WASHINGTON (AP) — A federal judge has ruled that the U.S. Fish and Wildlife Service acted improperly when it allowed tens of thousands of migratory aquatic birds to be shot each year to protect fish populations.
According to the ruling, the agency violated the National Environmental Policy Act by permitting up to 160,000 double-crested cormorants to be killed each year in 24 states east of the Mississippi River.
The birds feed on fish, including catfish at fish farms and species popular with recreational fishermen.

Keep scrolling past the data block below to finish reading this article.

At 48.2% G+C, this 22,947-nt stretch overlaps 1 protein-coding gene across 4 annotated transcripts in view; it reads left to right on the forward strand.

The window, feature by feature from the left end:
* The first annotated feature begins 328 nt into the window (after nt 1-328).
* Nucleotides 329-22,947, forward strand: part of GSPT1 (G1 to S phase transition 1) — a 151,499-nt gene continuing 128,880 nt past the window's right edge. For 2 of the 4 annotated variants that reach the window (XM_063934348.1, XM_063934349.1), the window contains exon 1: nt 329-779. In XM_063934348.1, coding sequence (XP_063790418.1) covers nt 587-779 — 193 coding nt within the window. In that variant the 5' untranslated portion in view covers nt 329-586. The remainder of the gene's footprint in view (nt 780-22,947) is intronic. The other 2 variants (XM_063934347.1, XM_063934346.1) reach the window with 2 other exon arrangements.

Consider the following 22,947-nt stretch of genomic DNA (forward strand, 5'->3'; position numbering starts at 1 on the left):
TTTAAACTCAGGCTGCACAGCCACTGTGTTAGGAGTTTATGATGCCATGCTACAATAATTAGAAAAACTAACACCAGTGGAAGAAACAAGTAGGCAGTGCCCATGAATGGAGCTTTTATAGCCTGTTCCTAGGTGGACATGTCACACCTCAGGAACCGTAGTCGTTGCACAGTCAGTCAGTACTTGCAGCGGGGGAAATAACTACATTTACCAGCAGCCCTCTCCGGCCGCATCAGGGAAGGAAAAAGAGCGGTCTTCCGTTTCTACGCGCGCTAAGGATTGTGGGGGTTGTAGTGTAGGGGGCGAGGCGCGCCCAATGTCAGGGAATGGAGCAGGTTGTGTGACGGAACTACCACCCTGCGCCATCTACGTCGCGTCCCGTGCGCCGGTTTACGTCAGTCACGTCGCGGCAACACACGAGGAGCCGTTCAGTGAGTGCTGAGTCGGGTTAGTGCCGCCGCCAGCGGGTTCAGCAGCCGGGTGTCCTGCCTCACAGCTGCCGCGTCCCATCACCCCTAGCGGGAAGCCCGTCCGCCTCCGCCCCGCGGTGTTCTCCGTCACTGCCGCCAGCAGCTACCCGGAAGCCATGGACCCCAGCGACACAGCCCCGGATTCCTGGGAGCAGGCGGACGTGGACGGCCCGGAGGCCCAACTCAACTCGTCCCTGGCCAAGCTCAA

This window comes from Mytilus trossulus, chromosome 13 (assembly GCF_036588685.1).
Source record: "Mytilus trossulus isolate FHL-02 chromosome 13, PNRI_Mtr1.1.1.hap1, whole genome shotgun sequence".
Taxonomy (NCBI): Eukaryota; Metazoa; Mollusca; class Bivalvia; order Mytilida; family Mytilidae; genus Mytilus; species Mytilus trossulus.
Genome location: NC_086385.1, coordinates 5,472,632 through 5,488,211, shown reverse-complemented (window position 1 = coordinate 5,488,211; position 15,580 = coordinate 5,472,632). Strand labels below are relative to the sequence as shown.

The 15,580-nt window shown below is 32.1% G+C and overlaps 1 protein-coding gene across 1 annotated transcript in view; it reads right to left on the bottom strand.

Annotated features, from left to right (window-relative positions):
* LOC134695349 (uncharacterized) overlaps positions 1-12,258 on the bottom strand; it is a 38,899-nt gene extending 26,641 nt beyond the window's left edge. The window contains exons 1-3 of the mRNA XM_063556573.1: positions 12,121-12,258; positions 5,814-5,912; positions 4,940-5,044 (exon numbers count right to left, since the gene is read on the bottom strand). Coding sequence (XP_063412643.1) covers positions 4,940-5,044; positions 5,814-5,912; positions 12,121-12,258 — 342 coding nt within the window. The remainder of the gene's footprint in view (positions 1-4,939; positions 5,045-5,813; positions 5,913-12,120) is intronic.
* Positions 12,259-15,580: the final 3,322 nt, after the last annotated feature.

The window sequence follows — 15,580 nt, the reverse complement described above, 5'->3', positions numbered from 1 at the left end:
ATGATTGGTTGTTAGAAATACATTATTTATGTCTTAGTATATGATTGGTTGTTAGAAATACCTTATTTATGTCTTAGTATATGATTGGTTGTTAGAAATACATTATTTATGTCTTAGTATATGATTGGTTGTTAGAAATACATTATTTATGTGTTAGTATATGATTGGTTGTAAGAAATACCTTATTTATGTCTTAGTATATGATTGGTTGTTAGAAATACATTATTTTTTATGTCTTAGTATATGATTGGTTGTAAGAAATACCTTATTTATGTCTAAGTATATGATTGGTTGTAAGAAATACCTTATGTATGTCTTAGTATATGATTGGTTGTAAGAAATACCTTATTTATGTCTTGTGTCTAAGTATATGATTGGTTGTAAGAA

The advocacy group Public Employees for Environmental Responsibility sued the government to stop the practice, which is known as “lethal removal.”
U.S. District Judge John D. Bates, in his ruling Tuesday, said the agency failed to adequately consider nonlethal consequences or the long-range environmental effects of shooting the birds.
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